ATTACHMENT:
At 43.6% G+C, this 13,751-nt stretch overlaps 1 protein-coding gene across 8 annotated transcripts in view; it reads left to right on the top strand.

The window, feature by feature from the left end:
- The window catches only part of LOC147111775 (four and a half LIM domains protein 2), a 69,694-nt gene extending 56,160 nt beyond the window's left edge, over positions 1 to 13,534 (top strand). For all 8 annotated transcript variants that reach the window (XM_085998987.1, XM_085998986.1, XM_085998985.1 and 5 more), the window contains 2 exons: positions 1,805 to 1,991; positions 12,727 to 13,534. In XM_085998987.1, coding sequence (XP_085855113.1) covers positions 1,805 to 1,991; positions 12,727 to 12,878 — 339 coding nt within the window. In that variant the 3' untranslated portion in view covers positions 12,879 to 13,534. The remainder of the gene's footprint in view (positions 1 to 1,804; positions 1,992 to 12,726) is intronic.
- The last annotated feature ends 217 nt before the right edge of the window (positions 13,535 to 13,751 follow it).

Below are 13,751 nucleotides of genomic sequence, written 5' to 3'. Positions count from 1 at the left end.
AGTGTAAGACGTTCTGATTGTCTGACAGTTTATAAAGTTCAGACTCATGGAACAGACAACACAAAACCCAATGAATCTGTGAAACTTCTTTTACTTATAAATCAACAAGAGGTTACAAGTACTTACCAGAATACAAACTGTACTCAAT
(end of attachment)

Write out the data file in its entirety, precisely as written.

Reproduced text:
At 43.6% G+C, this 13,751-nt stretch overlaps 1 protein-coding gene across 8 annotated transcripts in view; it reads left to right on the top strand.

The window, feature by feature from the left end:
- The window catches only part of LOC147111775 (four and a half LIM domains protein 2), a 69,694-nt gene extending 56,160 nt beyond the window's left edge, over positions 1 to 13,534 (top strand). For all 8 annotated transcript variants that reach the window (XM_085998987.1, XM_085998986.1, XM_085998985.1 and 5 more), the window contains 2 exons: positions 1,805 to 1,991; positions 12,727 to 13,534. In XM_085998987.1, coding sequence (XP_085855113.1) covers positions 1,805 to 1,991; positions 12,727 to 12,878 — 339 coding nt within the window. In that variant the 3' untranslated portion in view covers positions 12,879 to 13,534. The remainder of the gene's footprint in view (positions 1 to 1,804; positions 1,992 to 12,726) is intronic.
- The last annotated feature ends 217 nt before the right edge of the window (positions 13,535 to 13,751 follow it).

Below are 13,751 nucleotides of genomic sequence, written 5' to 3'. Positions count from 1 at the left end.
AGTGTAAGACGTTCTGATTGTCTGACAGTTTATAAAGTTCAGACTCATGGAACAGACAACACAAAACCCAATGAATCTGTGAAACTTCTTTTACTTATAAATCAACAAGAGGTTACAAGTACTTACCAGAATACAAACTGTACTCAAT